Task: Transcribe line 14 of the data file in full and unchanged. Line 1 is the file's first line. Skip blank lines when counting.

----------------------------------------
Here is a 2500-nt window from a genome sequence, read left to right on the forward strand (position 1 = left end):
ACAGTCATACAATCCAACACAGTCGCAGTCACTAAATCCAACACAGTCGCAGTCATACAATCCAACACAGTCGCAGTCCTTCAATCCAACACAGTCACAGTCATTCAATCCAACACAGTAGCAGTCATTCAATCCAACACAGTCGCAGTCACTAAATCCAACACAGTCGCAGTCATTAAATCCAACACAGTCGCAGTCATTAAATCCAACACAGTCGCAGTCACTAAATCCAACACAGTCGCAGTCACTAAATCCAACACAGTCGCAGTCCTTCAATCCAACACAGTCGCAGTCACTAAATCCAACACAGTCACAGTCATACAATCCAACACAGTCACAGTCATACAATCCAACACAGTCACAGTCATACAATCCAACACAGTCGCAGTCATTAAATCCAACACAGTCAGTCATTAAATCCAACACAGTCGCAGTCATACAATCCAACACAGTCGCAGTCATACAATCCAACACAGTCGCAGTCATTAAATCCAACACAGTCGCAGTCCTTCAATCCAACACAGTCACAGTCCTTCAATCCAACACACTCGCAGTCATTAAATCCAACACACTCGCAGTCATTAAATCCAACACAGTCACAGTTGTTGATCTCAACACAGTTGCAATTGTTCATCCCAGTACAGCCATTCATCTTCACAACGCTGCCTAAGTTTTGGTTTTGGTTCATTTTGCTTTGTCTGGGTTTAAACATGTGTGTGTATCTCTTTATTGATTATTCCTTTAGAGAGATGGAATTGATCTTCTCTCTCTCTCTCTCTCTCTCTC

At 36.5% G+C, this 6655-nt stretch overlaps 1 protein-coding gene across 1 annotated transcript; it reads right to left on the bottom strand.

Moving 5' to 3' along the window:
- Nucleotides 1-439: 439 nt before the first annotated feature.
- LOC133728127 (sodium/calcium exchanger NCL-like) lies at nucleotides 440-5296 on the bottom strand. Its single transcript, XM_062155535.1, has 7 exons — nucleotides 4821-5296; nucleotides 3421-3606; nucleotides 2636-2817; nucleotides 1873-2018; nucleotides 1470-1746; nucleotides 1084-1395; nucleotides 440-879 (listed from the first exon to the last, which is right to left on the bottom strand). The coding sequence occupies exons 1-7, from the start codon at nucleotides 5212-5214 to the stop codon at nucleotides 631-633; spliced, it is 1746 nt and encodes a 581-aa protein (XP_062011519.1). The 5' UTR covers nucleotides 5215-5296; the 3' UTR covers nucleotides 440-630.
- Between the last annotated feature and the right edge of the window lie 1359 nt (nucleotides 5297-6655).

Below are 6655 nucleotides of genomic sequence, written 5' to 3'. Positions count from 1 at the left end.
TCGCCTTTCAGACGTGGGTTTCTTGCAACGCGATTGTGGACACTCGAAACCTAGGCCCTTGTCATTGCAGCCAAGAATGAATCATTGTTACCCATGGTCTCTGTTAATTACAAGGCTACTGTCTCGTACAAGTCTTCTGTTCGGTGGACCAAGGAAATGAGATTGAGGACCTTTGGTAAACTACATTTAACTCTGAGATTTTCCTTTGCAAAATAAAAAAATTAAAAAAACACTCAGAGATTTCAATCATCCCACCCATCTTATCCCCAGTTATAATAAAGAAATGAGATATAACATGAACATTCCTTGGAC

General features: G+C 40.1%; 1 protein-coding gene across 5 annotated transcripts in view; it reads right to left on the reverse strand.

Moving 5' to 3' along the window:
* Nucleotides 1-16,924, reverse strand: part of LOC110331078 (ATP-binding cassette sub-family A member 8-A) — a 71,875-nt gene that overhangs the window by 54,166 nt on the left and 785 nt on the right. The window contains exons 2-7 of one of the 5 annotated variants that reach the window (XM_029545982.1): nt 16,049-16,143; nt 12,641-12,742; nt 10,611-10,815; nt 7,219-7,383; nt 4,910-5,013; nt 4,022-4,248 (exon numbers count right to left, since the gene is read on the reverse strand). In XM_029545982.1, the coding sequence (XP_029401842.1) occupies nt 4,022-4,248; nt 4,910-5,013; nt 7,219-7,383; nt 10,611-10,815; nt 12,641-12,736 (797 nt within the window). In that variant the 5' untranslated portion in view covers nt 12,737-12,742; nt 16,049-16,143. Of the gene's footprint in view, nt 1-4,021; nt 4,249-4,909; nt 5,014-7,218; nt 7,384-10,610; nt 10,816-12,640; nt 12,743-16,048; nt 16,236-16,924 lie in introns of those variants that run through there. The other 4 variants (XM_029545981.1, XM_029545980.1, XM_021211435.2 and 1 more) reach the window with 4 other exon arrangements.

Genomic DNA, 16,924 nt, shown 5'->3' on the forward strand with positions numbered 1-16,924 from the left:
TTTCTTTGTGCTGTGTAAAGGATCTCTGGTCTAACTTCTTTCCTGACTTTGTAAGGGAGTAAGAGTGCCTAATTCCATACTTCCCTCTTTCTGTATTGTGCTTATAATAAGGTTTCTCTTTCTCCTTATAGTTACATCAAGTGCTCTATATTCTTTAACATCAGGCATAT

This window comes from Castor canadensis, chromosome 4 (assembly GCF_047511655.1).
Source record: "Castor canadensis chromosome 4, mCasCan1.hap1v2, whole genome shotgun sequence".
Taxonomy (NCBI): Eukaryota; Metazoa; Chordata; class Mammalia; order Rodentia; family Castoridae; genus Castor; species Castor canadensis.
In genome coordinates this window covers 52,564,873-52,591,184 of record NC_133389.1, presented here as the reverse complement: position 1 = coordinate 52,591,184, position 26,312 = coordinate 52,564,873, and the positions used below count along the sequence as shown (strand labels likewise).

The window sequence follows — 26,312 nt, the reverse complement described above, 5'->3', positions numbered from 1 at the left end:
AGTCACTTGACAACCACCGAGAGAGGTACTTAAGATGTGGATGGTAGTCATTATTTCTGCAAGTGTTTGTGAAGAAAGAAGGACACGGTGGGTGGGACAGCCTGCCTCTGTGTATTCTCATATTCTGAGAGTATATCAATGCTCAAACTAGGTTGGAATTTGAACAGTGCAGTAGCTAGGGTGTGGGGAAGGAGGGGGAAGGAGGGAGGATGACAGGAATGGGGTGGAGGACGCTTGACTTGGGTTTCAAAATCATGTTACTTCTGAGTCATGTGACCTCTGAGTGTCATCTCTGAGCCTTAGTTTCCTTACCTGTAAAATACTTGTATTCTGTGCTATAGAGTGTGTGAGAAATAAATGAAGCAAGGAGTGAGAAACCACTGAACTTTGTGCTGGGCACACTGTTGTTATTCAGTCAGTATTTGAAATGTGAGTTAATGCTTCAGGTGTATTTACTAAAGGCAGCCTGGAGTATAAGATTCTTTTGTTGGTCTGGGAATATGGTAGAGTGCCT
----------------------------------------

TTTCTTTGTGCTGTGTAAAGGATCTCTGGTCTAACTTCTTTCCTGACTTTGTAAGGGAGTAAGAGTGCCTAATTCCATACTTCCCTCTTTCTGTATTGTGCTTATAATAAGGTTTCTCTTTCTCCTTATAGTTACATCAAGTGCTCTATATTCTTTAACATCAGGCATAT